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Urgent message: “Winning” a lawsuit in which you’re the defendant runs a distant second to avoiding lawsuits altogether—never mind if you’re on the losing end and have to pay a judgment. Understanding relevant regulations and laws is the best way to stay out of court.

Today’s healthcare providers must carefully navigate their way around complex laws and regulations which regulate, restrict, and impact their practices. Urgent care providers who fail to navigate within these laws may find themselves on the wrong side of a lawsuit or regulatory action. Here are some tips to help you avoid these legal icebergs.

HIPAA/HITECH and Data Privacy

Like all healthcare providers, urgent care centers collect “attractive” data from patients—names, addresses, telephone numbers, Social Security numbers, and birthdates (as part of routine intake forms)—along with payment data (which can include credit or bank card numbers for copayments, as well as payer information). It is therefore not surprising that healthcare is both one of the most regulated industries with respect to data, but also the top industry impacted by data breaches. Data from the Ponemon Institute show that in the past 2 years, about 90% of healthcare entities have been the subject of a data breach. Because healthcare providers are at an increased risk for ransomware and other cyberattacks, it is important for them to comply with federal (and state law) privacy requirements and be prepared to respond to a data security incident.

The Health Insurance Portability and Accountability Act of 1996 includes three important rules: the privacy rule, the security rule, and the breach notification rule. Each has a different application and set of standards with which healthcare providers must comply. In particular, urgent care centers should be aware of and avoid the most common compliance problems under HIPAA:

  • Impermissible uses and disclosures of protected health information
  • Lack of safeguards of protected health information
  • Lack of patient access to their protected health information
  • Use or disclosure of more than the minimum necessary protected health information
  • Lack of administrative safeguards of electronic protected health information

Urgent care centers should be sure to take the following actions to minimize the risk of HIPAA noncompliance: 1) Review and adopt a compliant notice of privacy practices and HIPAA policies and procedures; 2) Ensure that third-party vendors sign compliant business associate agreements in instances where the vendor will have access to protected health information (including EHR vendors); 3) Conduct periodic employee training (this is not only required, but will help educate and keep your [potentially] changing staff up-to-date on important protocols for interacting with patients and maintaining the privacy and security of data; 4) Understand and appropriately respond to requests from patients for health information; and 5) Implement appropriate safeguards to secure data and take steps to prepare for a cybersecurity incident (including breach response preparedness, cyberliability insurance, and appropriate provisions in vendor agreements—particularly EHR vendors).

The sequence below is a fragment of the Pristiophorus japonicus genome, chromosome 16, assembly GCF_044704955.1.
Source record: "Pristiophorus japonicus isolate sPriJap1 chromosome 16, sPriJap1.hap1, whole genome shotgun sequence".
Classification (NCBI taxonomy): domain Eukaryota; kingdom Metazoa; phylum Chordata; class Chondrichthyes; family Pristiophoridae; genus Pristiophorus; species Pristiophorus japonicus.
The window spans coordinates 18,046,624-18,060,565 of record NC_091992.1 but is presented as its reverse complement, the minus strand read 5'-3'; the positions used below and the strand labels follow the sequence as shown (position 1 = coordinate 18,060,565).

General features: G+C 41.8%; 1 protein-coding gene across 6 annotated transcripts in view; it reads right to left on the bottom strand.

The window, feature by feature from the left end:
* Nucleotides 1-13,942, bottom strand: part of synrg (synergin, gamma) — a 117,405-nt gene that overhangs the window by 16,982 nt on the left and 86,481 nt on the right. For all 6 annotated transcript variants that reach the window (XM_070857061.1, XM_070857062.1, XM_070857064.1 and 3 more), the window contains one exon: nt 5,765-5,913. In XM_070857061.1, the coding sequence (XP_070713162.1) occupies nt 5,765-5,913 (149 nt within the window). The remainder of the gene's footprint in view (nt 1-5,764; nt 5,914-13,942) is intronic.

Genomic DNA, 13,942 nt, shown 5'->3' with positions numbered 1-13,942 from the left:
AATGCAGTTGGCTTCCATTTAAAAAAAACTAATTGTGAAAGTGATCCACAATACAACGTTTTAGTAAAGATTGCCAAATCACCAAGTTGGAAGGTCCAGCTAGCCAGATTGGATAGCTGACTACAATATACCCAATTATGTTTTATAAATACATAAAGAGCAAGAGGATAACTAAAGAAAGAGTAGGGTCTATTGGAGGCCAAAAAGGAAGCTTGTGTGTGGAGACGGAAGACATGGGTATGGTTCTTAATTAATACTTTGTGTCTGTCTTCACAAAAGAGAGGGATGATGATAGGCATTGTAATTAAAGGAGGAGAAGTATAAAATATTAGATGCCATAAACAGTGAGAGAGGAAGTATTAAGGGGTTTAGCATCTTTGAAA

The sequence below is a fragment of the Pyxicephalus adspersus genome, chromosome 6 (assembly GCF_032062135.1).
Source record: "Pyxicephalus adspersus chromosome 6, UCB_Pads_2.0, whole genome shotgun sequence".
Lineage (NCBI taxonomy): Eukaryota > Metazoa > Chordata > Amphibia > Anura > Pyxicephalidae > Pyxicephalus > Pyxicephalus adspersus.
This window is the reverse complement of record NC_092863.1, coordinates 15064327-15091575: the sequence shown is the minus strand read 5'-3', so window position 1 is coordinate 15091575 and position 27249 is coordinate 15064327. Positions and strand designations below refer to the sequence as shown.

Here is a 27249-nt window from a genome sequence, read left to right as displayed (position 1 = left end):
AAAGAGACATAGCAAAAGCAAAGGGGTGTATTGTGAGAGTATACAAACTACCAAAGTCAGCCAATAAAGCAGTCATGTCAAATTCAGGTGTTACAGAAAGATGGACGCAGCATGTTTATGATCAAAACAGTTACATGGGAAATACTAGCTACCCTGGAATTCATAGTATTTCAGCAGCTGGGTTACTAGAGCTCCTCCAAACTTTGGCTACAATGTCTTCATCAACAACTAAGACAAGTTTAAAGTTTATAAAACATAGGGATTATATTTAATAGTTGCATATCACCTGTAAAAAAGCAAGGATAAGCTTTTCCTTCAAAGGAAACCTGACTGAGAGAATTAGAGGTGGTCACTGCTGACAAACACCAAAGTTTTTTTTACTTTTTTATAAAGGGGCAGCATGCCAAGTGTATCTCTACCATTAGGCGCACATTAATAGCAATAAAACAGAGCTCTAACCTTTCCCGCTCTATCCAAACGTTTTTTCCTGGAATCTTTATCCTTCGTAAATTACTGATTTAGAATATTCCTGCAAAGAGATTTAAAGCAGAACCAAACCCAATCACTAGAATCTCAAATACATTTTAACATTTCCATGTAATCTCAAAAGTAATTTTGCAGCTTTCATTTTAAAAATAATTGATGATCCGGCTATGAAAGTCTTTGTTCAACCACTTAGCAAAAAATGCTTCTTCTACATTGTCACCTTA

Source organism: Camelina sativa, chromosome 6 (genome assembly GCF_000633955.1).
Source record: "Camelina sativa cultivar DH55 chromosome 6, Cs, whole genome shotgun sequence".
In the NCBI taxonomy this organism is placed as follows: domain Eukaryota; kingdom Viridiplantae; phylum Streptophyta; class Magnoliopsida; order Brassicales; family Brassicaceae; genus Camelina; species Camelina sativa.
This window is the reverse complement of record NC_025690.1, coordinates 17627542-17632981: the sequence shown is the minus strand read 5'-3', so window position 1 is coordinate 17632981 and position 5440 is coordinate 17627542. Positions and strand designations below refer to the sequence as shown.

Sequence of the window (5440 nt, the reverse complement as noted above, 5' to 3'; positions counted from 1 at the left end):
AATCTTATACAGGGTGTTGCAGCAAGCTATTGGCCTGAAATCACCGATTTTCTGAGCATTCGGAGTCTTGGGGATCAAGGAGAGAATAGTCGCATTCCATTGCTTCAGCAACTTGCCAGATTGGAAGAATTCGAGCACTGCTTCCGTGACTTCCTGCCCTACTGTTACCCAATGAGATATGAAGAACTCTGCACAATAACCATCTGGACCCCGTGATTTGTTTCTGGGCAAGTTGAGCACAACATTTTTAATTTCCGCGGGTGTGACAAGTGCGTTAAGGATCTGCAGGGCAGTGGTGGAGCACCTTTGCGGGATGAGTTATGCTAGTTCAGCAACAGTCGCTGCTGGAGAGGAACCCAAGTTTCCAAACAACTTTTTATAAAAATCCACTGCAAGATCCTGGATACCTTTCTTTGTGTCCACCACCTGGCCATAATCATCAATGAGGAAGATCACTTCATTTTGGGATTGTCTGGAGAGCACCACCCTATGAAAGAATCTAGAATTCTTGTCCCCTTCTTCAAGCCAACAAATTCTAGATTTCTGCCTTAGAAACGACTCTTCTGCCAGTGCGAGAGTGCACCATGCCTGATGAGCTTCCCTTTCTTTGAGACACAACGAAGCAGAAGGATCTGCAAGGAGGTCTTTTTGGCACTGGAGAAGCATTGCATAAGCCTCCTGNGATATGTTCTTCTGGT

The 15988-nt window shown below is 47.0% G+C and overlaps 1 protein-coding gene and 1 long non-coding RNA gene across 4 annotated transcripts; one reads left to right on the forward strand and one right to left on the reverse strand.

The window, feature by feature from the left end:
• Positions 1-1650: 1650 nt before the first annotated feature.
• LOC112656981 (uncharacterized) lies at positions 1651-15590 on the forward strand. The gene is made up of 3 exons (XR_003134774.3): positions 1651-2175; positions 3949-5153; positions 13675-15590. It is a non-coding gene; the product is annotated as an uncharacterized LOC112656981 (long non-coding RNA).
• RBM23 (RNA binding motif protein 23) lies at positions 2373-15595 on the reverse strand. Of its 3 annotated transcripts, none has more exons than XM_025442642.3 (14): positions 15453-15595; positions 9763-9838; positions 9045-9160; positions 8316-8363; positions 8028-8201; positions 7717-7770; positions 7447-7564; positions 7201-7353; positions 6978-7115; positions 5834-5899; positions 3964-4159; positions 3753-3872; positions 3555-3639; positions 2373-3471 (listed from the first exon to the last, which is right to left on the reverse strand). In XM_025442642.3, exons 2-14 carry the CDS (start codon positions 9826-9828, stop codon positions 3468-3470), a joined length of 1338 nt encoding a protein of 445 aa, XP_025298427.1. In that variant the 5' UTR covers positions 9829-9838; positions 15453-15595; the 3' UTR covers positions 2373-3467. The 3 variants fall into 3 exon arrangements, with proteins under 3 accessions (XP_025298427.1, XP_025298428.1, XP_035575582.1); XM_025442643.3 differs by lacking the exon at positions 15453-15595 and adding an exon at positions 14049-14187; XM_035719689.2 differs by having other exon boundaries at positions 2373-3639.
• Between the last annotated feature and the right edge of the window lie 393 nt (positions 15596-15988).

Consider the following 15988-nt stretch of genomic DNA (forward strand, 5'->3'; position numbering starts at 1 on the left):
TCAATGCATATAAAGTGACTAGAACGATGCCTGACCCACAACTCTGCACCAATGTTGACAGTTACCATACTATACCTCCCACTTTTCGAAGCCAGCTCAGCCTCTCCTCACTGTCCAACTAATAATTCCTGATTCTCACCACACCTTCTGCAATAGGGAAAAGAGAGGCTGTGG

Collective Negotiation by Providers/IPAs

Working with other providers to combine forces and negotiate with payers for better fee schedules may make some business sense—but from a legal perspective, there can be significant risks to these collective negotiations. The Federal Trade Commission and the United States Department of Justice have repeatedly investigated collective negotiations through independent practice associations, treating these collaborations as “inherently suspect” business practices.

In order to avoid violating the antitrust rules, providers and independent practice associations (IPAs) who form collaborations to collectively negotiate with payers or health plans must be financially or clinically integrated. Financial integration requires the sharing of substantial financial risk, including losses and profits. Clinical integration requires mechanisms to control utilization of healthcare services, designed to make care delivery more efficient, control costs, and assure quality of care. Clinical integration will also require the selection of network physicians who will further these efficiency objectives, and a significant investment of capital (both financial and human) to build the necessary infrastructure and capability to make the efficiency objectives a reality.

The analyses used by the FTC and the DOJ in reviewing these cases is complex. Urgent care centers should be sure to consult with experienced legal counsel to carefully analyze any collective negotiation arrangements or proposed IPAs to ensure that they are in compliance.